LEWIS: Well, I think probably what you have in mind is my revision at the meanness of political discourse in this country today. It’s not that I’m trying to stop it; it’s just that I regret it. And, you know, regretting it is something we can do. We can, as I say, we can answer back, comment, criticize. (think, you know, the attacks on President Clinton and Mrs. Clinton, even Chelsea Clinton, Rush Limbaugh even had it in him to make a nasty comment about Chelsea Clinton, and then the preachments from the television evangelists, its pretty nasty stuff, and it’s lowered the level of political dialogue. So that I, as I say, I regret it. And I think it evokes in the public a cynicism that I regard as profoundly dangerous in the democracy. We’re in a very cynical time when people really, I think, hate government, don’t want government, and they’ve lost their sense of the necessity of government to do things. Of course it has many mistakes, it has many faults, government. But we need it. We have to try to make it as good as we can.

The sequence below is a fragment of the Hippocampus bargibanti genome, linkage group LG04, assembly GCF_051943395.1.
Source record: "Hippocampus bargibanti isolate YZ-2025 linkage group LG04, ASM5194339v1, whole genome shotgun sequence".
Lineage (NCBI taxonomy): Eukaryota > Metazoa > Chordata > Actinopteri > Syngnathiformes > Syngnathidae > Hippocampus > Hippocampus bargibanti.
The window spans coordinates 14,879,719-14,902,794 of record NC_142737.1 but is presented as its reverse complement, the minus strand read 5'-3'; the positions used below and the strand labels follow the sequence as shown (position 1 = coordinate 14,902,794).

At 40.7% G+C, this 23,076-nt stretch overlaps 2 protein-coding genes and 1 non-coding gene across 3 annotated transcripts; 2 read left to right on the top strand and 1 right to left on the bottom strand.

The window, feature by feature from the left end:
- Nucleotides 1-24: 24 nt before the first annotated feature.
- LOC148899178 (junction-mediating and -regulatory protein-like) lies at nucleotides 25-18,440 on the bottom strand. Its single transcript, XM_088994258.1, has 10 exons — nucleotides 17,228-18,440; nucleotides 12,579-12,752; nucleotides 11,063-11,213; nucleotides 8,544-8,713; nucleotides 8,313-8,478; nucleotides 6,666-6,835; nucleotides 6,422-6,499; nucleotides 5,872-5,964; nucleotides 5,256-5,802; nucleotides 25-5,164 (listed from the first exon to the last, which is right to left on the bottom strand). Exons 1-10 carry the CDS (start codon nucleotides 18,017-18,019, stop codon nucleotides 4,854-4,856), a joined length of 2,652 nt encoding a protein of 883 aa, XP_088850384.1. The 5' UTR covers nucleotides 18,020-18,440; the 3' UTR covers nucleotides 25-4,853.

HEFFNER: How do you account for what you seem to think of as the lowest of the low points that we’ve reached in hate speech? And this is a kind of hate speech.
LEWIS: Well, I’m not speaking of hate speech in terms of racist speech….
HEFFNER: I understand.
LEWIS: . . .for example, but of just nastiness toward political figures and the kind of personal attacks we see.
HEFFNER: Worse than ever before?
LEWIS: No, because I won’t surprise you when I say that I have in mind the McCarthy era. That was pretty bad, in a different way, and very cruel and unjust. But it’s a pervasiveness now, kind of lowest common denominator of public feeling that I find distasteful, and I think dangerous in a democracy, as I say.